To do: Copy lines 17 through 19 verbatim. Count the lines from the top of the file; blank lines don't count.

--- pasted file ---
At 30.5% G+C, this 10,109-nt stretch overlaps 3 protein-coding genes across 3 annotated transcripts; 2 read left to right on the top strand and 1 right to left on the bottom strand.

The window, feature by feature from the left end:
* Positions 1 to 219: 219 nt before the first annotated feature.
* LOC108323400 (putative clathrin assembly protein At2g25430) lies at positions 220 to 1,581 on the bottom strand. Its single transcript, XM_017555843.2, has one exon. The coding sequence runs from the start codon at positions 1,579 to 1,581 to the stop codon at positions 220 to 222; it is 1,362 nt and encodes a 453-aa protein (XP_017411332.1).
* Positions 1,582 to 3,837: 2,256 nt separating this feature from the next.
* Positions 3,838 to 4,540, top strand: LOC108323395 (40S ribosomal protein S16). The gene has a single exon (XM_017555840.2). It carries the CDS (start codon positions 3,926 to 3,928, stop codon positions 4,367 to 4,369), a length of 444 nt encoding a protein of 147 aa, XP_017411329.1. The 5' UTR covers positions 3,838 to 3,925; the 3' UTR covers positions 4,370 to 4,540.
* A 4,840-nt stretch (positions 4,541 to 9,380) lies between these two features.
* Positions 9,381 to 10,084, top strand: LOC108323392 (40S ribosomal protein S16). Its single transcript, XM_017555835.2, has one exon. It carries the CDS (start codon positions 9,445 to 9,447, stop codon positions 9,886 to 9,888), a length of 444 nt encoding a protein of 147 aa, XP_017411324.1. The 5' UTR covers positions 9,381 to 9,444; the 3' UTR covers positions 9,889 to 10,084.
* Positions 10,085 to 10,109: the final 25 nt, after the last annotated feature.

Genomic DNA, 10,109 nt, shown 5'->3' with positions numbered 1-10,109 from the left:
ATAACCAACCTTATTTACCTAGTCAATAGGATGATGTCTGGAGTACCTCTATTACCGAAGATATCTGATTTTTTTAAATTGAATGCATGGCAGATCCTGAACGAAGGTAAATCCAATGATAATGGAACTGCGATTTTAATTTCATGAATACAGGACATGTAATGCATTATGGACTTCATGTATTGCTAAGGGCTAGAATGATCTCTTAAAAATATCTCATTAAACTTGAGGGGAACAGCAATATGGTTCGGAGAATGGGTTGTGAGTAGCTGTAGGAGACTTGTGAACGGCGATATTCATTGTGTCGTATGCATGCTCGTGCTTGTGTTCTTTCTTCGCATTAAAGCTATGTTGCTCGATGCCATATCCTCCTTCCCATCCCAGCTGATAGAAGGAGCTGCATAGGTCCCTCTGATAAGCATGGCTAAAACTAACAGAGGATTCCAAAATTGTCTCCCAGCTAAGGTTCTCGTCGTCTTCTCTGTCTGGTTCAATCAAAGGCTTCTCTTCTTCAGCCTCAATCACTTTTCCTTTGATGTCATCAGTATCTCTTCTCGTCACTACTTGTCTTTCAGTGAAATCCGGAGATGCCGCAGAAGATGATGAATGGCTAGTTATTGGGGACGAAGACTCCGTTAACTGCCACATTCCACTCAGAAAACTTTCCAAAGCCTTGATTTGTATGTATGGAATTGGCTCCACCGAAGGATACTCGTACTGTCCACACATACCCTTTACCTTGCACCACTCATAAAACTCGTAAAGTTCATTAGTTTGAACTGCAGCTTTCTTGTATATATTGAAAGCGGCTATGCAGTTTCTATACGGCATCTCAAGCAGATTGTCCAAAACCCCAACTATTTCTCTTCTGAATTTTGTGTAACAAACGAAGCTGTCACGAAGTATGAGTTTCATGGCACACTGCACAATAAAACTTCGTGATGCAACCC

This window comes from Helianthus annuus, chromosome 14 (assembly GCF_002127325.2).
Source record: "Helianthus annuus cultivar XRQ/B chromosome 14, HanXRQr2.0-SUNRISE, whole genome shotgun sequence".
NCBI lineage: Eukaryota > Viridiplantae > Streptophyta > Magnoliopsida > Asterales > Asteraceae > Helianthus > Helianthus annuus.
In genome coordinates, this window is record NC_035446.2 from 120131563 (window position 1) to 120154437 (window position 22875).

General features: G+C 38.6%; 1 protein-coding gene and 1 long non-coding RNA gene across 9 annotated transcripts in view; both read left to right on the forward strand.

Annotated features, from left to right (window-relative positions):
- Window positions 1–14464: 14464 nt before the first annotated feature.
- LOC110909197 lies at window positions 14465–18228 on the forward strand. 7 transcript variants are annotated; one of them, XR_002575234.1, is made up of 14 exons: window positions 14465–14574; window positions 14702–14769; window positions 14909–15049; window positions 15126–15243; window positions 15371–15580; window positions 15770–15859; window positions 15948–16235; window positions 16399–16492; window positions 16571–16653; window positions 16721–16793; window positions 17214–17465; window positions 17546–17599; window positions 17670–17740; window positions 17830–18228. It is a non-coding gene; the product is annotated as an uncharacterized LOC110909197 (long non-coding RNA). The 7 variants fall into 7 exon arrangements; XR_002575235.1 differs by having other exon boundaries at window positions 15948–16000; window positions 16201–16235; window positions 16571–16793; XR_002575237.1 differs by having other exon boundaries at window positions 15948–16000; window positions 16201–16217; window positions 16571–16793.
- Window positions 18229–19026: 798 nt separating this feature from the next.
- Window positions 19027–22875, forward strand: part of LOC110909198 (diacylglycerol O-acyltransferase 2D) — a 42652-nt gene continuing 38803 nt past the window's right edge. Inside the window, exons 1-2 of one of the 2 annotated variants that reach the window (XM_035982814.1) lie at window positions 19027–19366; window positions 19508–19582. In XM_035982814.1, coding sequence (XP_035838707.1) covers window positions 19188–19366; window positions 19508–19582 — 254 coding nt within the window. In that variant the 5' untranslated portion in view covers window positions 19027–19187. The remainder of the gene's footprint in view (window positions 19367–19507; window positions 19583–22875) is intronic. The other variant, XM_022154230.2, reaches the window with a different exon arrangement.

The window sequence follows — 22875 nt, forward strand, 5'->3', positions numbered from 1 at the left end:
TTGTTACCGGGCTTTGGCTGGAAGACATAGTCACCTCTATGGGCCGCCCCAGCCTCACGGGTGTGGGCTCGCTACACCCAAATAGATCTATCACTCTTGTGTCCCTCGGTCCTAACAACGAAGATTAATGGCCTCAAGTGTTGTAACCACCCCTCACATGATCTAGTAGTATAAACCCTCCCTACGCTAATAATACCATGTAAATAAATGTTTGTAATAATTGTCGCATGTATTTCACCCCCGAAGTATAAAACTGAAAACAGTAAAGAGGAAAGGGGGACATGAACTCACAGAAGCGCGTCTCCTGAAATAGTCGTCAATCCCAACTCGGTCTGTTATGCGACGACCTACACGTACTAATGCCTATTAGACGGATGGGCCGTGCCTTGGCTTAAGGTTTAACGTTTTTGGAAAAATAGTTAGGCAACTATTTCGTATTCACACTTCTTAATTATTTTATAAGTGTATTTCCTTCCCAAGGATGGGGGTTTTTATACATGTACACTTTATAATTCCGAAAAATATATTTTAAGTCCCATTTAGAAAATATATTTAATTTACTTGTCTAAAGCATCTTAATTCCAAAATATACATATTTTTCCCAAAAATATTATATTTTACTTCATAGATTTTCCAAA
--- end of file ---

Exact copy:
Annotated features, from left to right (window-relative positions):
- Window positions 1–14464: 14464 nt before the first annotated feature.
- LOC110909197 lies at window positions 14465–18228 on the forward strand. 7 transcript variants are annotated; one of them, XR_002575234.1, is made up of 14 exons: window positions 14465–14574; window positions 14702–14769; window positions 14909–15049; window positions 15126–15243; window positions 15371–15580; window positions 15770–15859; window positions 15948–16235; window positions 16399–16492; window positions 16571–16653; window positions 16721–16793; window positions 17214–17465; window positions 17546–17599; window positions 17670–17740; window positions 17830–18228. It is a non-coding gene; the product is annotated as an uncharacterized LOC110909197 (long non-coding RNA). The 7 variants fall into 7 exon arrangements; XR_002575235.1 differs by having other exon boundaries at window positions 15948–16000; window positions 16201–16235; window positions 16571–16793; XR_002575237.1 differs by having other exon boundaries at window positions 15948–16000; window positions 16201–16217; window positions 16571–16793.